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How to Grow and Care for Violet Tubeflower Plants

Iochroma cyaneum

This plant grows best with full sun for most of the dayThis plant requires or will tolerate shade during the heat of the dayThis plant will tolerate some drought, but benefits from periodic wateringThis plant needs a thorough, deep weekly watering, Double icons require boggy or wet conditionsSome or all parts of this plant may be toxic or poisonousHummingbird PlantPurple flowering plantIochroma cyaneumHow to Use the Plant Care Icons at The Garden Helper
Violet Tubeflowers are shrubby, evergreen plants from the tropical areas of Central and South America. They are sometimes called Mini Brugs, because they resemble and are a close relative of Brugmansias. Violet Tubeflower plants grow 3-5 feet tall, with a spread of 2-4 feet. They have large, 5"-6" long, lance shaped, velvety greeen leaves. During the summer months and into early fall, they produce umbel-like, dangling clusters of up to 20, 2"-3", tubular, deep purple flowers.
Violet Tubeflowers are well adapted to growing in containers. They are an excellent addition to any Hummingbird Garden.
All parts of the Violet Tubeflower should be considered poisonous!

Growing Requirements for Violet Tubeflower Plants

Unfortunately, Violet Tubeflowers are only hardy in USDA zones 9-11.
In other areas they are grown as annual plants or in heated greenhouses.
Tubeflowers should be grown in a spot in the garden where they will receive full sun, except in hot summer regions, where they will need shade during the afternoon. You can plant your Violet Tubeflower in any reasonably rich garden soil, provided that it is well-drained.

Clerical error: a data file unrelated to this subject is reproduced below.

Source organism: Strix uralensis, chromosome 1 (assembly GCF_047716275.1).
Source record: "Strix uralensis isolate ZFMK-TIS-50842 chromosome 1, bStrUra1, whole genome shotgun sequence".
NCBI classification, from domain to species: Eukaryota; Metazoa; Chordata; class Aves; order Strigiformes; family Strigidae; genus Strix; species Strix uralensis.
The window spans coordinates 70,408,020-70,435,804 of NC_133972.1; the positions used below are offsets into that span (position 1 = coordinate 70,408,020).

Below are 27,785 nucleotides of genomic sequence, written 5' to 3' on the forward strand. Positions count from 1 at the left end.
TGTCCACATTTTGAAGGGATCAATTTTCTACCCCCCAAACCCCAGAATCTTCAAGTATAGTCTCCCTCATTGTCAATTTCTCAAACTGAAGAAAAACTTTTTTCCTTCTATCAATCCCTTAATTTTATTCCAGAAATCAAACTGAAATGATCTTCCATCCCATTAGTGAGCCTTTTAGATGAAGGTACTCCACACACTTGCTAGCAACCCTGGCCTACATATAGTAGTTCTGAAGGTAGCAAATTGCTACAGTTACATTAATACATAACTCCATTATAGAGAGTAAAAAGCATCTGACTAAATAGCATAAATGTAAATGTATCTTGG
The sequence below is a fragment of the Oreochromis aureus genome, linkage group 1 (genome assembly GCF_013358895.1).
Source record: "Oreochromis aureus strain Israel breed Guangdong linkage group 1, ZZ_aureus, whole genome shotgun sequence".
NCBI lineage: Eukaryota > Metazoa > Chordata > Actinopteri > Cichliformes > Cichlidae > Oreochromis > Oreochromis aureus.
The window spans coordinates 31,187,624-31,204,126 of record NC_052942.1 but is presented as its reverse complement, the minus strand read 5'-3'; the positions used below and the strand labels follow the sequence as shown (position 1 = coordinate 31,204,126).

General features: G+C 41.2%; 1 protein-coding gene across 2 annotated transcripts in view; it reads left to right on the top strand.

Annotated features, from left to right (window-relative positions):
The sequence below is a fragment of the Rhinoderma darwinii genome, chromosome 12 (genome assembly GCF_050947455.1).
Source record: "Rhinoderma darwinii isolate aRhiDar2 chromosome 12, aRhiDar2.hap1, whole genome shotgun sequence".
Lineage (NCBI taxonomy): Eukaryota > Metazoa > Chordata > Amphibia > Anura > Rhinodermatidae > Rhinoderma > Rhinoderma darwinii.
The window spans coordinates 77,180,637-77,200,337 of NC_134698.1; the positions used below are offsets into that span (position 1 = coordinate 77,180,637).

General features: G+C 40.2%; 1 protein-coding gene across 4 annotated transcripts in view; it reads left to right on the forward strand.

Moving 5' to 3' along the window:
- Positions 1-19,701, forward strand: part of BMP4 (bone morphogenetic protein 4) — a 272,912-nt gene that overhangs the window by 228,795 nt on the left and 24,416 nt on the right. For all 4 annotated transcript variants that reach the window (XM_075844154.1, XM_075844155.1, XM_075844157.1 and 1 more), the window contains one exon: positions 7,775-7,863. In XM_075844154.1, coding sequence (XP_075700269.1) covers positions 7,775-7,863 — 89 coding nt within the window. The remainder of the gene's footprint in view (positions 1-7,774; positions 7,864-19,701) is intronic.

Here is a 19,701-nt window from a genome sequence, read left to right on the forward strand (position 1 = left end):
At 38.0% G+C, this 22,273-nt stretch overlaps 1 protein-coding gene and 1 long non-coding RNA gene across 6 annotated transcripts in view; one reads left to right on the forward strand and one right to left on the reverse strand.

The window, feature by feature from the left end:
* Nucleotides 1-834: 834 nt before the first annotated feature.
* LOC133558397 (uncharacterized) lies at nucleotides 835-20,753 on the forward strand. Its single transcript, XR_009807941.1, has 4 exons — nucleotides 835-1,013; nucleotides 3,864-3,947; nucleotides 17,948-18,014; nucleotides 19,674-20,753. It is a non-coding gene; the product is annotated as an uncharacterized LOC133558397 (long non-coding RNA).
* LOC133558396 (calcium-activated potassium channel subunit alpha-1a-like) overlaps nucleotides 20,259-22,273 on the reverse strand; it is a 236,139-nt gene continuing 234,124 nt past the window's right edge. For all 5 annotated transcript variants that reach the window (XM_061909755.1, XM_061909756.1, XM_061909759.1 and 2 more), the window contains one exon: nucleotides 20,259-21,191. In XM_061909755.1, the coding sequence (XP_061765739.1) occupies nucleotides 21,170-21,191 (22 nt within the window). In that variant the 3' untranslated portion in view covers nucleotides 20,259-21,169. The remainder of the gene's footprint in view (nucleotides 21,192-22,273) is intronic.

Water regularly and thoroughly, especially during times of drought. Feed monthly while in active growth, using a soluble or slow release type, balanced fertilizer according to label directions.
Provide protection from cold or drying winds. Provide a heavy winter mulch.
Young Violet Tubeflower plants can be pruned lightly in the spring to promote bushiness. Established plants should be cut back hard after blooming and then pruned for shape in early spring.
Horace the Garden Gnome

Propagating Violet Tubeflower Plants and Growing them from Seed

Violet Tubeflowers can be propagated with cuttings taken early in the spring. Keep the rooting medium evenly moist, but never soggy! Keep your cuttings in a humid environment like a terrarium or indoor greenhouse at 75° until new roots form, then shift them to pots until it is time to move them to the garden, after all danger of frost has passed.
Sucker growths can be removed and replanted in the spring or summer months.

Violet Tubeflower seeds require light for germination, so do not cover them! Tubeflower seeds are the most viable and fastest germinating when they are sown fresh. Stored seeds may take up to four times longer to germinate than freshly harvested ones.
Sow your seeds indoors in early spring, barely pressing them into the moistened, seed growing mix. Maintain a temperature in the growing medium of 65°-75° until germination which can begin in as little as a week.
Keep the growing mix barely moist. Violet Tubeflower seedlings will quickly perish if their roots are too wet.

Violet Tubeflower
Iochroma cyaneum
A Violet Tubeflower Plant in Bloom, Iochroma cyaneum Flowers and Foliage of a Violet Tubeflower, Iochroma cyaneum